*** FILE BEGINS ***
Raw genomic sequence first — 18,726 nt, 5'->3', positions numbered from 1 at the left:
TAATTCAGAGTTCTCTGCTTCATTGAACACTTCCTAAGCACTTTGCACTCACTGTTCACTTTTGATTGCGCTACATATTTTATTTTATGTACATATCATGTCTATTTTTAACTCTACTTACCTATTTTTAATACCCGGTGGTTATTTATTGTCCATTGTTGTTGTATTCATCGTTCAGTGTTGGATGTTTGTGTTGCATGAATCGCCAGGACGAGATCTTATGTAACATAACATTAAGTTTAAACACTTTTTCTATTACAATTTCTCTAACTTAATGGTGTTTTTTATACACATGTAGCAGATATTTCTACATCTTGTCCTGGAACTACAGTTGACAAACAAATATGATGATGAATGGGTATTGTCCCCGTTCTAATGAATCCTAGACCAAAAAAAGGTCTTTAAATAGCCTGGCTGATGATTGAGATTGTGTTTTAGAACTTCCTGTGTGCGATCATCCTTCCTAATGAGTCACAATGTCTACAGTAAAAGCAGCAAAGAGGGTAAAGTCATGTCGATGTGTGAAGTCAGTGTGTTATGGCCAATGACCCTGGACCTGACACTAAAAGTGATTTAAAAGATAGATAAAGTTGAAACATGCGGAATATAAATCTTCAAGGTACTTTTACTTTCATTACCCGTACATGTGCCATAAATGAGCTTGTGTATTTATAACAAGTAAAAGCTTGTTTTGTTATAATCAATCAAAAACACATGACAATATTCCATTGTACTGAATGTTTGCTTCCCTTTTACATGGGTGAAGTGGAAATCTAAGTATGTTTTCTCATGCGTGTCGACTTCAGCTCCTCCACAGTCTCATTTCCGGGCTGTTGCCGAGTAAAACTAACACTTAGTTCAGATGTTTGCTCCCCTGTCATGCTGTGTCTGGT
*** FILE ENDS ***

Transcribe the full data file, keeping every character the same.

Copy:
Raw genomic sequence first — 18,726 nt, 5'->3', positions numbered from 1 at the left:
TAATTCAGAGTTCTCTGCTTCATTGAACACTTCCTAAGCACTTTGCACTCACTGTTCACTTTTGATTGCGCTACATATTTTATTTTATGTACATATCATGTCTATTTTTAACTCTACTTACCTATTTTTAATACCCGGTGGTTATTTATTGTCCATTGTTGTTGTATTCATCGTTCAGTGTTGGATGTTTGTGTTGCATGAATCGCCAGGACGAGATCTTATGTAACATAACATTAAGTTTAAACACTTTTTCTATTACAATTTCTCTAACTTAATGGTGTTTTTTATACACATGTAGCAGATATTTCTACATCTTGTCCTGGAACTACAGTTGACAAACAAATATGATGATGAATGGGTATTGTCCCCGTTCTAATGAATCCTAGACCAAAAAAAGGTCTTTAAATAGCCTGGCTGATGATTGAGATTGTGTTTTAGAACTTCCTGTGTGCGATCATCCTTCCTAATGAGTCACAATGTCTACAGTAAAAGCAGCAAAGAGGGTAAAGTCATGTCGATGTGTGAAGTCAGTGTGTTATGGCCAATGACCCTGGACCTGACACTAAAAGTGATTTAAAAGATAGATAAAGTTGAAACATGCGGAATATAAATCTTCAAGGTACTTTTACTTTCATTACCCGTACATGTGCCATAAATGAGCTTGTGTATTTATAACAAGTAAAAGCTTGTTTTGTTATAATCAATCAAAAACACATGACAATATTCCATTGTACTGAATGTTTGCTTCCCTTTTACATGGGTGAAGTGGAAATCTAAGTATGTTTTCTCATGCGTGTCGACTTCAGCTCCTCCACAGTCTCATTTCCGGGCTGTTGCCGAGTAAAACTAACACTTAGTTCAGATGTTTGCTCCCCTGTCATGCTGTGTCTGGT